Stop Avoiding the Fitness Machine Section of Your Gym

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IF YOU WALK into a commercial gym these days, you’re likely to see a bustling section filled with free weights, complete with lines of guys waiting for their turn for the most sought-after denominations of dumbbells. Look over to another section of the space, and you’re just as likely to see a nearly empty area filled with fitness machines, without a single person who looks like they know what they’re doing using the equipment. Since functional training has come into vogue, using machines has become verboten in many parts of the fitness community.

Now is far past the time to move on from that workout fallacy, say Men’s Health fitness director Ebenezer Samuel, C.S.C.S., and Mathew Forzaglia, N.F.P.T., C.P.T., and allow for the machines to rise again.

Don’t get confused—our two experts don’t think that using barbells, dumbbells, and kettlebells aren’t essential for accomplishing your muscle growth and strength goals. However, it’s time to stop overlooking the benefits of using fitness machines in your training—which, prior to emergence of the functional fitness phenomenon, once held a prominent position in plenty of training regimens, from bodybuilding to sports performance training.

“There was a point where you walked into a Gold’s Gym. You walk into your sports club, and all use all machines and plenty of people are training on [machines],” Samuel says. “Then we had this whole functional fitness revolution, and suddenly, nobody’s training on the machines. That section is untouched in your gym, and you’re missing out when you’re not getting on those machines.”

Samuel and Forzaglia have some beef with the fitness machine hate—so they’re here to explain why you shouldn’t accept the myths surrounding these training methods and how you can use machines to do more than just waste your time during your next workout.

3 Myths About Fitness Machines You Should Forget

Fitness Machines Don’t Build Total-Body Tension

One of the biggest knocks on using fitness machines is that you can’t create adequate amounts of tension to help build muscle. This is just laziness. You’re always in control of how much tension you create in your body as you’re training—some exercises using free weights just rely on that tension more when you’re performing them properly. Whether you’re banging out reps on a Hammer Strength chest press or pulling through machines rows, it’s up to you to focus on activating your core or glutes throughout each movement.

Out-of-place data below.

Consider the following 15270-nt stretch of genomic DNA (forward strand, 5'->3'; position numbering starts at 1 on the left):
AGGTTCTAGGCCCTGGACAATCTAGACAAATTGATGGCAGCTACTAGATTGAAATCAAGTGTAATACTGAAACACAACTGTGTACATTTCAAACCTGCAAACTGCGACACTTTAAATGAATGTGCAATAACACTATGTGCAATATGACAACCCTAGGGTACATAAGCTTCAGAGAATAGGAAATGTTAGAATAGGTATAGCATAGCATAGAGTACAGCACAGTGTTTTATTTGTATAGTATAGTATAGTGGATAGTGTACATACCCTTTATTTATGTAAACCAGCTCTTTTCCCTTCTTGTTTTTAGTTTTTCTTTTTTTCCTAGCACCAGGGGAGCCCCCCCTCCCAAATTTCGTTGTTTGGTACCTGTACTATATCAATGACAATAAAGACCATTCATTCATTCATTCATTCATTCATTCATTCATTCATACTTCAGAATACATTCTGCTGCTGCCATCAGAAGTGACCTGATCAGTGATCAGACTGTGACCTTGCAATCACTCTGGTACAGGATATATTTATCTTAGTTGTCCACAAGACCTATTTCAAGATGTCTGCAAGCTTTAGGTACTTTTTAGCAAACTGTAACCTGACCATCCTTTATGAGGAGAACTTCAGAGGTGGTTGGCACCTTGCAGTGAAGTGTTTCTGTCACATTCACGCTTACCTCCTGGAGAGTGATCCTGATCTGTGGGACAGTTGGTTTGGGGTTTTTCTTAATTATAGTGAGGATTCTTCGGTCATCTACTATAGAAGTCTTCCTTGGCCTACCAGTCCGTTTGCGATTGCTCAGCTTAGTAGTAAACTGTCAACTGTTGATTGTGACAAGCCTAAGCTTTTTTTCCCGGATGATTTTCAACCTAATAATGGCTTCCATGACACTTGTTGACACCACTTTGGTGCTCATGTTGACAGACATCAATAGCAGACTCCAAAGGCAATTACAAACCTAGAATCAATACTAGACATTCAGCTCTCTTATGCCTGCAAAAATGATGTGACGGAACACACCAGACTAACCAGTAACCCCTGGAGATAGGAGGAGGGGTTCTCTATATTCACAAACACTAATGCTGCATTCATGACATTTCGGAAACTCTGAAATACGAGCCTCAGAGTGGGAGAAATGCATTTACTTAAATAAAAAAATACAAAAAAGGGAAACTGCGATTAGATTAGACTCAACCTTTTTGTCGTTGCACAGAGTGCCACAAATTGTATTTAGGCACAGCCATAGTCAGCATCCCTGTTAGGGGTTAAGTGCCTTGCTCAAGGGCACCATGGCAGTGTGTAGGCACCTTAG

Fitness Machines Are Too Easy

Since most machines are fixed-movement devices (think lat pulldowns, leg extensions, etc.), pushing or pulling from Point A to B has been falsely labeled as not challenging enough, since you won’t be forced to use your stabilizing muscles to shore up your form. This is, again, a you problem. If you’ve ever had to force a few final free-weight reps with trembling arms or other muscles, you probably know that you may be one slip or jerk away from a risk of injury. This is where machines can actually be a great finishing moves since you can still challenge yourself with heavier weight without the risk of fatigue sabotaging your work.

Fitness Machines Aren’t Functional

Quite honestly, “functional” training has devolved into a convoluted, confusing training term. Not every lift falls under these standards to be effective, but if you’re pressing or pulling weight, no matter by machine or free weight, you’re building strength you can apply in your life, albeit using different strategies, for down the road.

3 Reasons Why You Should Use Machines

You Can Overload Your Muscles and Train Longer Using Machines

Here’s where machines become especially useful. Instead of struggling or pushing to failure, the machine’s fixed movement patterns allows you to work longer sets or reps without the risk of dropping the weight. Most times, all it takes is a quick move of the pin up the weight stack to continue working the muscle for a few additional reps. In other words, the machine becomes your spotter.

“What I love is that you’re able to load up the weight and pile of reps and push you that’s the key point love but that can you said machine actually can spot because essentially,” Samuel says. “When I’m on the burnout set on three dumbbell or barbell press and I have a spot behind me they’re functioning like my machines techniques. The machine just does that for me.”

Fitness Machines Can Challenge Different Points of Stimulus

    Take a look at your gym’s machine section. You’ll notice certain models have may be equipped to challenge different ranges of motion or angles by the shift of a pin on the machine’s arms. Some lateral raise machines allow you to isolate the muscle from either top, mid-range or full range of motion, creating a different challenge to your muscles you can’t always get effectively from free weights.

    Fitness Machines Allow You to Train Differently

      A fun way to challenge your training is by using machines in different ways. You can focus on the eccentric portion of presses, working under more load than you can press up, or focus on one limb at a time without balance entering the equation. Machines create a new and exciting challenge to mix things up a little bit in your routine while still allowing you to finish up your workout with intensity and without as great a risk of injury if you fail.

      Learn which exercises you’re better off avoiding by checking out our entire Overrated series here.

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